Since our founding in 2011, CircleCI has experienced tremendous growth in both our customer base and our internal headcount. Today, more than 540 CircleCI team members across eight countries support millions of developers running tens of millions of pipelines per day. To grow to this size, we’ve undertaken multiple hiring waves that have taught us a few things about the importance of conducting interviews that are substantive, collaborative, fair, and valuable for all involved.
Following our Series F, we’ve ramped up our hiring further, building on what we’ve learned so far. As a result of learning what really matters to us in engineering, we adapted our open positions to roles focused on both people and business value delivery. We also changed our hiring process and the design of each interview stage to explore these areas earlier in the interview process. At the same time, we moved to a more structured, behavior-based interview process for all applicants.
Rethinking the technical interview
Much has already been said about interviewing practices in the software industry. We’ve seen or heard it all: from the opaque-by-design to the downright strange brain teasers on HackerRank.
No one likes these types of interviews. The people conducting them don’t, and neither do the candidates. After all, interviewing for a job is stressful enough without a process designed to pressure, confuse, or intimidate.
Our only goals when interviewing candidates are:
- Identify the best candidates to join our company
- Provide them with all of the information they need to understand the role and company culture
- Allow them to meet with people they would actually be working with
- Provide all candidates with a positive experience
Since 2022, we’ve been working on designing an interview process that we’d like to go through ourselves, one that shows respect to candidates while helping us find the best additions to our team.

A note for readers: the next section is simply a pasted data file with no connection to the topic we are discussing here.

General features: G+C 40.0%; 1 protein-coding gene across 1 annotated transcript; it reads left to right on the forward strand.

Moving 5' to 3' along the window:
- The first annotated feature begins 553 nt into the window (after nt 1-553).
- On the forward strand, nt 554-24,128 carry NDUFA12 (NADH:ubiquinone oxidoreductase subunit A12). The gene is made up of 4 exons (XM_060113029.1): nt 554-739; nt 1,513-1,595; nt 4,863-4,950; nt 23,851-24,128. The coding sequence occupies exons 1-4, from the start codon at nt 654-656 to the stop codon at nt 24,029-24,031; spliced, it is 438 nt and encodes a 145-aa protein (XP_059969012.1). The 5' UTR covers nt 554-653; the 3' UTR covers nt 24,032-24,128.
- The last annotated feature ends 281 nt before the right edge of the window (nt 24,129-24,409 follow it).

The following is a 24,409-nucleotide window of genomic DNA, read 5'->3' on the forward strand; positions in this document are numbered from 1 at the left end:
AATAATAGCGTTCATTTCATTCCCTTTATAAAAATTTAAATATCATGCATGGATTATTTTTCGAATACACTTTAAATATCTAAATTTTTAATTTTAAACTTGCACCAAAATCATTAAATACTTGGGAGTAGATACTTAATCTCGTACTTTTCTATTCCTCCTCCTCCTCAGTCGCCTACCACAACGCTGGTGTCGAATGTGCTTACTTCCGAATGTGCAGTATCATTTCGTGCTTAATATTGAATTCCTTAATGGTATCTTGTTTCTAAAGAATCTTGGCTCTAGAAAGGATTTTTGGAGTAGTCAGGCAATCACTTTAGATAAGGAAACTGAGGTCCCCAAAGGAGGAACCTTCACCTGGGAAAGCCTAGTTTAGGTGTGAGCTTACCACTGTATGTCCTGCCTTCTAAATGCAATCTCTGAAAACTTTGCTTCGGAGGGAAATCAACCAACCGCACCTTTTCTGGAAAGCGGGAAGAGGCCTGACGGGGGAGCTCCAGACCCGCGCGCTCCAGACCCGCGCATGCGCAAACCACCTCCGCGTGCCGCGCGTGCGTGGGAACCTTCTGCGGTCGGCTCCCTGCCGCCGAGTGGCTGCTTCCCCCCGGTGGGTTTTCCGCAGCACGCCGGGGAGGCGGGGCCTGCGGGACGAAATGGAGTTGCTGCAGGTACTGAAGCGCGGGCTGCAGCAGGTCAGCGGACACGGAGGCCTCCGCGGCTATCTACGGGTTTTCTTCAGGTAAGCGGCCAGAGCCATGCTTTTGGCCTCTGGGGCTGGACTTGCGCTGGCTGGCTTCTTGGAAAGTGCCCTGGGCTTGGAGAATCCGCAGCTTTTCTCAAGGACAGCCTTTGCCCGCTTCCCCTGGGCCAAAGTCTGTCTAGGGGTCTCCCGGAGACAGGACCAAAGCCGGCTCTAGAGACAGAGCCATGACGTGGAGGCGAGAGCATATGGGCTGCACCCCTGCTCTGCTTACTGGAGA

We designed a four-step technical interview that follows the initial recruiter screen that all candidates go through. All our interviews follow the same sequence, with each stage designed to accomplish a specific assessment:
1. Hiring manager screen: The hiring manager for the position will talk with the candidate to assess experience, communication abilities, and experiences dealing with their own code in production. They will also be able to dive in to the more technical aspects of the team and what they are currently working on.
2. Paired programming: The goal of this technical interview is to gain a better understanding of the candidate’s technical skillsets and understanding. Candidates pair with members of the engineering team, and work together on problems in a piece of CircleCI legacy code (in the language of their choice). This gives both our team and the candidate a taste of what it will be like to work together and provides us with a sense of how this person approaches problems, collaborates, and communicates over the course of a more complex interaction
3. Team screen: This conversation with different members of the engineering team focuses on how the candidate’s experience aligns with what the team is working on. They will take their own knowledge of the role and its challenges and dive deeper into how the candidate will be able to adapt. There’s not a right or wrong answer, but rather it serves as a sandbox in which we get to see where the boundaries of their abilities are.